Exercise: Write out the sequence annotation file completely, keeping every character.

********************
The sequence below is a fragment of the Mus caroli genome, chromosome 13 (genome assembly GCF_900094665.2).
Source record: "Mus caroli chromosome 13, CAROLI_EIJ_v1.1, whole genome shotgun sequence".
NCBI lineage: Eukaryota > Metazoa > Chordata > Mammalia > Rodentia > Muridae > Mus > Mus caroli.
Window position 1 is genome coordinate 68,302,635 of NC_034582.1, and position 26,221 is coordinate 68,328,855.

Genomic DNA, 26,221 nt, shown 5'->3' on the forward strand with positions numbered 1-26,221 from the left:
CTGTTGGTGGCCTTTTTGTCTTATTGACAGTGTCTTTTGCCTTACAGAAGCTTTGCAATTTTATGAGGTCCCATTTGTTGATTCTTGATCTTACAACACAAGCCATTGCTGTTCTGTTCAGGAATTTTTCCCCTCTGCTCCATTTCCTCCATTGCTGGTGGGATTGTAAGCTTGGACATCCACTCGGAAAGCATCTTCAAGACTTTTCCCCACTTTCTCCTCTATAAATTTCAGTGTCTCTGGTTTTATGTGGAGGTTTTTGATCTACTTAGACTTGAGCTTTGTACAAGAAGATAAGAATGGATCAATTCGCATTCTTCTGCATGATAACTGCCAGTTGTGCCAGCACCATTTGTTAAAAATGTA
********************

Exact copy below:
The sequence below is a fragment of the Mus caroli genome, chromosome 13 (genome assembly GCF_900094665.2).
Source record: "Mus caroli chromosome 13, CAROLI_EIJ_v1.1, whole genome shotgun sequence".
NCBI lineage: Eukaryota > Metazoa > Chordata > Mammalia > Rodentia > Muridae > Mus > Mus caroli.
Window position 1 is genome coordinate 68,302,635 of NC_034582.1, and position 26,221 is coordinate 68,328,855.

Genomic DNA, 26,221 nt, shown 5'->3' on the forward strand with positions numbered 1-26,221 from the left:
CTGTTGGTGGCCTTTTTGTCTTATTGACAGTGTCTTTTGCCTTACAGAAGCTTTGCAATTTTATGAGGTCCCATTTGTTGATTCTTGATCTTACAACACAAGCCATTGCTGTTCTGTTCAGGAATTTTTCCCCTCTGCTCCATTTCCTCCATTGCTGGTGGGATTGTAAGCTTGGACATCCACTCGGAAAGCATCTTCAAGACTTTTCCCCACTTTCTCCTCTATAAATTTCAGTGTCTCTGGTTTTATGTGGAGGTTTTTGATCTACTTAGACTTGAGCTTTGTACAAGAAGATAAGAATGGATCAATTCGCATTCTTCTGCATGATAACTGCCAGTTGTGCCAGCACCATTTGTTAAAAATGTA